The first contacts between what is now Russia and the Caucasus took place as early as the 10th century. It was not until the 18th century, however, that either state was politically cohesive enough to enter into formal diplomatic relations. The story of Georgian king Erekle II is essentially the story of imperial Russia’s first forays into Georgia, and provides context for Georgia’s initial desire to ally with Russia.
portrait of Erekle II, ruler of Kartli-Kakheti
Erekle II ascended the throne of Kartli-Kakheti (modern-day central Georgia) in 1762. Although nominally ruler, he could not escape the relentless territorial claims imposed by the Ottoman sultan and the Iranian shah, who retraced their “rights” at least to the 16th century. At the time, the native middle class was relatively small, as large-scale commerce was largely in the hands of foreign merchants (Armenians, etc.).
Although comparatively sheltered from the effects of the Enlightenment, Erekle can in some ways be considered an 18th century European “enlightened despot.” In internal policy, he pressed forward with the centralization of government administration at the expense of local autonomies. Even with his nation at extremely limited levels of social cohesion, Erekle strove to limit the authority of provincial nobles and make political power and economic initiative royal prerogatives. He concentrated executive, legislative, and judicial powers in his own hands. He also strove to expand his country’s small-scale manufacturing capacity, especially metallurgy and munitions. In all these endeavors he gave the state a major role in economic development.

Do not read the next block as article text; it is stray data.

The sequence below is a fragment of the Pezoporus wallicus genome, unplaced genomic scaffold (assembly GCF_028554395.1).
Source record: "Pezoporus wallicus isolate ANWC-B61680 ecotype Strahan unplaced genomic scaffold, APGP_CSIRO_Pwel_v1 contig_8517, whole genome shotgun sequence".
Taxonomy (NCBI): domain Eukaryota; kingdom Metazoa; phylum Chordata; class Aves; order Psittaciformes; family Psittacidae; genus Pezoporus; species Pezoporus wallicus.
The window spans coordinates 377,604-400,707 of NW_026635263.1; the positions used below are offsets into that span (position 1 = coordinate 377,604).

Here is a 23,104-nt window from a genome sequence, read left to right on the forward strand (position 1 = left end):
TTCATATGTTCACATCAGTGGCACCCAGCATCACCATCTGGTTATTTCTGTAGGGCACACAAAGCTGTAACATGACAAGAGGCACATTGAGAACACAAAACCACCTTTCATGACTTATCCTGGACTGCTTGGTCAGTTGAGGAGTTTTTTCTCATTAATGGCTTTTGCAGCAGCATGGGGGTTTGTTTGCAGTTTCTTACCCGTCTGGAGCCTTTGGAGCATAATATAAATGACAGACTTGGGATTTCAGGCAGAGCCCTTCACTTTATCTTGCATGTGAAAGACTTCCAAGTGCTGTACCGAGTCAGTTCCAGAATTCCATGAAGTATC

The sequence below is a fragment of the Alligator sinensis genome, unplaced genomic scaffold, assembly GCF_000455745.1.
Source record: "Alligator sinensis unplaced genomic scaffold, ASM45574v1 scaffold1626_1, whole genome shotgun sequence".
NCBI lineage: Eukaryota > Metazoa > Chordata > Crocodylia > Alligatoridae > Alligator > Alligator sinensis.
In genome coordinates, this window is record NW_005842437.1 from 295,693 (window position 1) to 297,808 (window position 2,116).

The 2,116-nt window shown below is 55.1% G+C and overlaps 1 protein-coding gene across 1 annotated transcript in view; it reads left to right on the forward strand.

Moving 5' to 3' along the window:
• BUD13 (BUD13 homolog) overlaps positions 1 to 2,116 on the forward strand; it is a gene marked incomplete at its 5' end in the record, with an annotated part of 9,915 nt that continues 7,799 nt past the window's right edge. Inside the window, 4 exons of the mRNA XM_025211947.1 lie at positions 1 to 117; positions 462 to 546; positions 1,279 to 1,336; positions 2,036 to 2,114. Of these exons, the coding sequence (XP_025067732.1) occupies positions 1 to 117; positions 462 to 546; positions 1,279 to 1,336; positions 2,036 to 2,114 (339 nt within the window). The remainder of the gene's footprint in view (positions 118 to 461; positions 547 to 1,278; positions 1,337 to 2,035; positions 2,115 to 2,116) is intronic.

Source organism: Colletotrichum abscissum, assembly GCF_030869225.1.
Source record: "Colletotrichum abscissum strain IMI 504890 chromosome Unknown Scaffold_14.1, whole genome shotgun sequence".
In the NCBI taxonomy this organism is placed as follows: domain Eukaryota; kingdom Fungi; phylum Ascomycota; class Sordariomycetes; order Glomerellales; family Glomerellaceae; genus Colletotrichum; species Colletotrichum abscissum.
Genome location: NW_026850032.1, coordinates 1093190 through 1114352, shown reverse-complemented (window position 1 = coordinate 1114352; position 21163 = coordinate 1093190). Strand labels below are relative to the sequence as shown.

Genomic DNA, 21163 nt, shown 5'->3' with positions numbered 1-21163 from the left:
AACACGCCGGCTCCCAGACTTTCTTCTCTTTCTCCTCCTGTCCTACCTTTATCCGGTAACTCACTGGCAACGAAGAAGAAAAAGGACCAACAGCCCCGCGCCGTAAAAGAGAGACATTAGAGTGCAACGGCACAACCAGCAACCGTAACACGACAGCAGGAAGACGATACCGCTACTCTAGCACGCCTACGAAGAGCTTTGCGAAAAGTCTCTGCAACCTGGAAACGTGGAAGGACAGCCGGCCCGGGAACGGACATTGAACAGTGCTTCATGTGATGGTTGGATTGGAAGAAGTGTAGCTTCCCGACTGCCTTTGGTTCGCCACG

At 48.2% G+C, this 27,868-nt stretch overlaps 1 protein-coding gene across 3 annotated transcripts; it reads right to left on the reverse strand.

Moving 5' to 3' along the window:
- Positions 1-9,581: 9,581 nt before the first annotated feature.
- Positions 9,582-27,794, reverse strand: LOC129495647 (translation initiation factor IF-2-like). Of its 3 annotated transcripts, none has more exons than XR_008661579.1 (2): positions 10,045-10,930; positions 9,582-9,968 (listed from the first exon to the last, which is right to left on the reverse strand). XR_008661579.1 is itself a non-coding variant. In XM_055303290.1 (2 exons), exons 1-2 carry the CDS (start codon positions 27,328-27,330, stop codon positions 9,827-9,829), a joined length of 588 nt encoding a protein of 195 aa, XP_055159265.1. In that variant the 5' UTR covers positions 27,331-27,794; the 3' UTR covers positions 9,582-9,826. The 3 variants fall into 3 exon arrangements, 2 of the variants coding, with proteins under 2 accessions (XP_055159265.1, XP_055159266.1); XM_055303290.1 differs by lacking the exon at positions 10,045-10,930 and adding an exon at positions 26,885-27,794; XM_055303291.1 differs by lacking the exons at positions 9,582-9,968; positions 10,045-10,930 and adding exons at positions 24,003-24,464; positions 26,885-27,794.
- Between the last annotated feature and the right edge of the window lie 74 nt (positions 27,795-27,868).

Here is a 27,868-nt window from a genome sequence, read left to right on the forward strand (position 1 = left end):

But like his contemporaries in Europe, Erekle also promoted the revival of a cultural and intellectual life in Georgia, unseen since the end of Georgia’s “Golden Age” in the 12th century. In undertaking his own projects of economic and social reform, his long-term goal was the Europeanization of Georgia in accordance with the Enlightenment ideals of the time. Erekle sought strategic ties with Western Europe, but at the time, the European powers could discern no political or economic advantage in fostering relations with distant Georgia. As a result, the king turned to Russia almost as a substitute for the West, or perhaps as an intermediary between Georgia and the West–such a view of Russia was by no means extraordinary, since Georgia already carried on trade with Western Europe via Russia.
As Russian-Ottoman violence began in the 1760s, Erekle approached Russia for military protection. Throughout the Russo-Turkish War of 1768-1774, Russia treated in Georgia as useful, but always expendable, minor player in their high-stakes imperial drama. Annexation was rarely absent from the calculations of Russian statesmen. Despite above the lukewarm Russian responses to his proposals for formal alliance, Erekle persisted because he was certain that was the only means by which he could protect his country permanently from Ottoman and Iranian aggression. But after the war, the Russian Court showed little interest, at it was absorbed both by events in Europe and by the suppression of the massive rural uprising, the so-called Pugachev Rebellion, which had broken out in 1773. Russia even withdrew the one small force it had in Georgia and left the King to deal with the Ottomans alone in the aftermath of its involvement in the war.